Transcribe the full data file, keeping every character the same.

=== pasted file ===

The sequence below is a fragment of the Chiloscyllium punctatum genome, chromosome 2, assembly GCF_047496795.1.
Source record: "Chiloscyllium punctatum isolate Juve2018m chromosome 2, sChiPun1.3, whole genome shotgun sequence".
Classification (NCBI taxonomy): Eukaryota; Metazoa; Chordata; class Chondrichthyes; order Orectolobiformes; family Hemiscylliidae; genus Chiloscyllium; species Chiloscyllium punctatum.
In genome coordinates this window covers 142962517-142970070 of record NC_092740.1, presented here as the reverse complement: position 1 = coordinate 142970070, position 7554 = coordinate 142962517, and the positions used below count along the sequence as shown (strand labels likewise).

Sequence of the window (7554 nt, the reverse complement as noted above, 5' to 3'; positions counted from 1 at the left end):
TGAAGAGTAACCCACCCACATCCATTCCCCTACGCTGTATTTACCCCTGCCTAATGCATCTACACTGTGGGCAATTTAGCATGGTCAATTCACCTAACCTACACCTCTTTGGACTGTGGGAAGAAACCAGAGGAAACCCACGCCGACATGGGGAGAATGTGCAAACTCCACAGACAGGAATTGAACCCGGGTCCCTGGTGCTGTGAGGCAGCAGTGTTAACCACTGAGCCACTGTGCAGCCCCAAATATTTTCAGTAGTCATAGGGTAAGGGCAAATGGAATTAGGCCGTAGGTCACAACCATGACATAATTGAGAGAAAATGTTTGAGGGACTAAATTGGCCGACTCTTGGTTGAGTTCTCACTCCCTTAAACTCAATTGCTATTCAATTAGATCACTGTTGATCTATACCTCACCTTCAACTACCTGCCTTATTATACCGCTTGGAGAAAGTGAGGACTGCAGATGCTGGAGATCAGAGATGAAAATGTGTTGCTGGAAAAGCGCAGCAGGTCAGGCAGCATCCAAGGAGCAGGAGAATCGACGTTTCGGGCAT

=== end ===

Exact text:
The sequence below is a fragment of the Chiloscyllium punctatum genome, chromosome 2, assembly GCF_047496795.1.
Source record: "Chiloscyllium punctatum isolate Juve2018m chromosome 2, sChiPun1.3, whole genome shotgun sequence".
Classification (NCBI taxonomy): Eukaryota; Metazoa; Chordata; class Chondrichthyes; order Orectolobiformes; family Hemiscylliidae; genus Chiloscyllium; species Chiloscyllium punctatum.
In genome coordinates this window covers 142962517-142970070 of record NC_092740.1, presented here as the reverse complement: position 1 = coordinate 142970070, position 7554 = coordinate 142962517, and the positions used below count along the sequence as shown (strand labels likewise).

Sequence of the window (7554 nt, the reverse complement as noted above, 5' to 3'; positions counted from 1 at the left end):
TGAAGAGTAACCCACCCACATCCATTCCCCTACGCTGTATTTACCCCTGCCTAATGCATCTACACTGTGGGCAATTTAGCATGGTCAATTCACCTAACCTACACCTCTTTGGACTGTGGGAAGAAACCAGAGGAAACCCACGCCGACATGGGGAGAATGTGCAAACTCCACAGACAGGAATTGAACCCGGGTCCCTGGTGCTGTGAGGCAGCAGTGTTAACCACTGAGCCACTGTGCAGCCCCAAATATTTTCAGTAGTCATAGGGTAAGGGCAAATGGAATTAGGCCGTAGGTCACAACCATGACATAATTGAGAGAAAATGTTTGAGGGACTAAATTGGCCGACTCTTGGTTGAGTTCTCACTCCCTTAAACTCAATTGCTATTCAATTAGATCACTGTTGATCTATACCTCACCTTCAACTACCTGCCTTATTATACCGCTTGGAGAAAGTGAGGACTGCAGATGCTGGAGATCAGAGATGAAAATGTGTTGCTGGAAAAGCGCAGCAGGTCAGGCAGCATCCAAGGAGCAGGAGAATCGACGTTTCGGGCAT